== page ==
“It is a phenomenon that we have already seen throughout the year, but it could be something we will have to fight against tomorrow. So there will not be many options left to try with strategy and obviously hope that the front end does not disappear into the distance ”.
Hamilton himself acknowledged that “passing people will not be easy,” especially if a DRS train builds up, as happened in Sochi and several other places this year.
Ditch the ads for just £ 1 a month
One element that all teams have incognito is tire wear. Pirelli says they believe a one-stop strategy, switching from tires from medium to hard compound or vice versa, would be possible, but that a two-stop could be faster.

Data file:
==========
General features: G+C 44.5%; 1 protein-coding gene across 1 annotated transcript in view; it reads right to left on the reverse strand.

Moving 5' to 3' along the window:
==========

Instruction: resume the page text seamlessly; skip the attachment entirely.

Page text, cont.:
Time lost in the pit lane in Istanbul is just 20 seconds, which will make an additional pit stop a more tempting option than elsewhere. Since teams are unlikely to use the brittle soft in the race (Yuki Tsunoda, who will start soft, is a notable exception), the strategies will involve juggling the two harder compounds.
“I don’t see anyone using [the soft] other than right at the end if someone is behind the fastest lap, maybe, ”said Williams vehicle performance chief Dave Robson. “So how many sets of tires do you need to use the [hard and medium] getting through?”
Caring for the tires is tricky in Istanbul as Turn Eight delivers fierce punishment at the front right, and backing up there can put opponents within range on the straights that follow.